“The crowd is itself a destination and not a means to an end. The goal of cultivating those who can gather people centers theological education in its erotic power….Erotic power is, as Rita Nakashima Brock states, ‘the power of our primal interrelatedness’….Erotic power has been drawn in our time into the trajectories of colonial control rooted in whiteness and made malignant through racial segregation that has shaped and continuous to shape so many individuals and communities. Desire rooted in control is disordered desire that inevitably forms social prisons that drain life” (Willie James Jennings 149).
“The distorted erotic power that fuels that works must be freed from its captivity to whiteness and turned back toward its source in divine desire. We can start again. That ‘again’ being a gift from the God who raised Jesus from the dead. Theological education exists in the ‘again.’ This is education that has as its fundamental resource erotic power, and that power finds its home in the divine ecstasy in which God relentlessly gives Godself to us, joyfully opening the divine life as our habitation” (Willie James Jennings 151).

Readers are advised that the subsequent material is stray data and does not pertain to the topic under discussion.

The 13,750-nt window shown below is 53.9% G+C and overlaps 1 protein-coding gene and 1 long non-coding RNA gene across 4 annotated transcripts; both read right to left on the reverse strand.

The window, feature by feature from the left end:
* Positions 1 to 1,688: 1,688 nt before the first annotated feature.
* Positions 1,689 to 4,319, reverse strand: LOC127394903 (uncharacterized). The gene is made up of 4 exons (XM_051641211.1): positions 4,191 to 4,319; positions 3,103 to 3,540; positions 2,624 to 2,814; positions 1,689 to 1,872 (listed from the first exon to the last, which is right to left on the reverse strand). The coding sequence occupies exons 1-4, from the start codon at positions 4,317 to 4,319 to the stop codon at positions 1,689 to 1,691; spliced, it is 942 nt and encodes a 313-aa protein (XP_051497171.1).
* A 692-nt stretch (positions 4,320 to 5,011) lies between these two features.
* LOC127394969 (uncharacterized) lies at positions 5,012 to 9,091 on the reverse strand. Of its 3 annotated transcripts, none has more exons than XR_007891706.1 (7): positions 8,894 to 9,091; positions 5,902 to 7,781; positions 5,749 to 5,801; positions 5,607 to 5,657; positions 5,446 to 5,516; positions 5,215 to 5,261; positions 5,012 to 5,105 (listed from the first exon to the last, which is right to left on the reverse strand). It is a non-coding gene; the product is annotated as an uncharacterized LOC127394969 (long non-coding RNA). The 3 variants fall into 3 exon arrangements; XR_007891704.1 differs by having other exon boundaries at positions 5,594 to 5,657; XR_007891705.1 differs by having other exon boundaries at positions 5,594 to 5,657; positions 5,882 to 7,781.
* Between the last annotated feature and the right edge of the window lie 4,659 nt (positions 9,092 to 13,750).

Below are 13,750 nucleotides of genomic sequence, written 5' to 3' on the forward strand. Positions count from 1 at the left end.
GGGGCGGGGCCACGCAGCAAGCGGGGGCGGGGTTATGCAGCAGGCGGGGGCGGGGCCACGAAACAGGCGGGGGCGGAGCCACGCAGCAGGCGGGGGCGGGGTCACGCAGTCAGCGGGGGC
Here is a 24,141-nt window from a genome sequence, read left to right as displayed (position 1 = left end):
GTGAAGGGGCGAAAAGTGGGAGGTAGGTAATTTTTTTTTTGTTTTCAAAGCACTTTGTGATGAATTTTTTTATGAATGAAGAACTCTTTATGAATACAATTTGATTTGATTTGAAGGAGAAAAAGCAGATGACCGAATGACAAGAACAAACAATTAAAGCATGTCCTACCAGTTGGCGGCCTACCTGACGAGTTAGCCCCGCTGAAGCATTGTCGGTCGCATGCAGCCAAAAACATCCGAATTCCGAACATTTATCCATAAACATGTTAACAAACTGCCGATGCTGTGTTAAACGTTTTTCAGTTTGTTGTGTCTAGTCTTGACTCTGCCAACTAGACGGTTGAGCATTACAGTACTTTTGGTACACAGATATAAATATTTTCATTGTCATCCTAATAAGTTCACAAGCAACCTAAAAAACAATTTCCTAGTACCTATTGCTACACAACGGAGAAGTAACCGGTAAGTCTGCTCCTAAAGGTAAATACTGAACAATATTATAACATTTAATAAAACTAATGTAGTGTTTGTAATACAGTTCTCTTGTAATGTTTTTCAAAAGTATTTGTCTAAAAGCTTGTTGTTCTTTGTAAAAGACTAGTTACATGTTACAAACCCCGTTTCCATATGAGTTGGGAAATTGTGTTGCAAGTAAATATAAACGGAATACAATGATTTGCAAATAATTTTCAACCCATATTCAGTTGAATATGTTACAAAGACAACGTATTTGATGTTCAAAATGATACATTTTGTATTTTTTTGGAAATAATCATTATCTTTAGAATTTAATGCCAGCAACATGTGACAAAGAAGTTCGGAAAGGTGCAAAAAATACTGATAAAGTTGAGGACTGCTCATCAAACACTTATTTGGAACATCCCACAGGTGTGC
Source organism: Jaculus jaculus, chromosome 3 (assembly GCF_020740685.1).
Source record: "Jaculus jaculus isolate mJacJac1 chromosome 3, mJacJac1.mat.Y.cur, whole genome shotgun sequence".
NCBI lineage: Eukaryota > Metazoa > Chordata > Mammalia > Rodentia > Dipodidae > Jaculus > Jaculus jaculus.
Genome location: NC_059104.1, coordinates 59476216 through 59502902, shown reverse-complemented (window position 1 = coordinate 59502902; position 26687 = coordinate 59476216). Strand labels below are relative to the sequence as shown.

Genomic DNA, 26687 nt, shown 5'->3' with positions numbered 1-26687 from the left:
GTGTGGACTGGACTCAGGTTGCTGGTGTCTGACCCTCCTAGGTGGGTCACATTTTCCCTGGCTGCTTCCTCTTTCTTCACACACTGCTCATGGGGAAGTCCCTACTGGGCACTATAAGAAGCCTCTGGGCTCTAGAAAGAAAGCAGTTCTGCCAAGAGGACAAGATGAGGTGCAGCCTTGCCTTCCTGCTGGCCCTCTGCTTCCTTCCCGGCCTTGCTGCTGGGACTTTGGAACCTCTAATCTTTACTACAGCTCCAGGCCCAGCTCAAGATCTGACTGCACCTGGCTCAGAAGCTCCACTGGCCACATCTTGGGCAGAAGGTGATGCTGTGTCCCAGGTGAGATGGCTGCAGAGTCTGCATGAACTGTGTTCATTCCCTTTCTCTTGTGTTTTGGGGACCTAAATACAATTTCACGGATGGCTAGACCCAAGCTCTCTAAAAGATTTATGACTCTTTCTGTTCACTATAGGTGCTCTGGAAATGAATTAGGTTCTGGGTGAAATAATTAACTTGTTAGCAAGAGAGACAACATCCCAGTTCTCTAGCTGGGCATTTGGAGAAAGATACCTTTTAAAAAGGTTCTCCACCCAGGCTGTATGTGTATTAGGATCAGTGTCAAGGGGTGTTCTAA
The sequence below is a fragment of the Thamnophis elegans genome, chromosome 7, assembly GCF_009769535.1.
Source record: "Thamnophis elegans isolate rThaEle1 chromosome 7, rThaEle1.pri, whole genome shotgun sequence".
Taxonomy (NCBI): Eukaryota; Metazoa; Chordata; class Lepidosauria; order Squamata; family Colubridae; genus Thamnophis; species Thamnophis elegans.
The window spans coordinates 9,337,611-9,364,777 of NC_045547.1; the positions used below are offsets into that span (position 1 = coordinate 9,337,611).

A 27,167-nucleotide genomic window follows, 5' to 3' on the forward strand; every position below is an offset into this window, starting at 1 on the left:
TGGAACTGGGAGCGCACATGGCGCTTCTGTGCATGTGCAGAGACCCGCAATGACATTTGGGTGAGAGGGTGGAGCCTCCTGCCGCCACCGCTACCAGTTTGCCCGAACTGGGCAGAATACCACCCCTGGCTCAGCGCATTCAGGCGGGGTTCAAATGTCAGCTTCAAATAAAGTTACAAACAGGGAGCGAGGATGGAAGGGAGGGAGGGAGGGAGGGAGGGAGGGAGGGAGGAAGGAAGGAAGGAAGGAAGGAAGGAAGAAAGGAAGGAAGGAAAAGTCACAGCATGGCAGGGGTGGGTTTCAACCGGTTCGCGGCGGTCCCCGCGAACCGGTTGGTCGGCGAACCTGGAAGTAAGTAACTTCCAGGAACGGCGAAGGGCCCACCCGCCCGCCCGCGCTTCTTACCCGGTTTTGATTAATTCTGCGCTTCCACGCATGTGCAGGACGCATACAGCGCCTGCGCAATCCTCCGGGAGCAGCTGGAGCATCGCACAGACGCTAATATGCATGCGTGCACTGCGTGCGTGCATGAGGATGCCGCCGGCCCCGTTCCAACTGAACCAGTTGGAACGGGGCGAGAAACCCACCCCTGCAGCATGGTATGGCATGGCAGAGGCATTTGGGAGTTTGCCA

“To be invoked in theological education is to long for eternity and the end of death. It is to seek the blessed state where our words start to do new works by first joining the chorus of the words of those who live forever in the Lord and who sound the healing and redeeming voice of the living God. Then our words will heal. Then our words will build up. Then our words will help form life together. Then our words will give witness to a destiny only visible through love. Talking together then is a practice aimed at eternity, and it matters more than we often realize for bringing our hope into focus. This finally is the goal of this book and the task I want to leave you with — to bring hope into focus” (Willie James Jennings 157).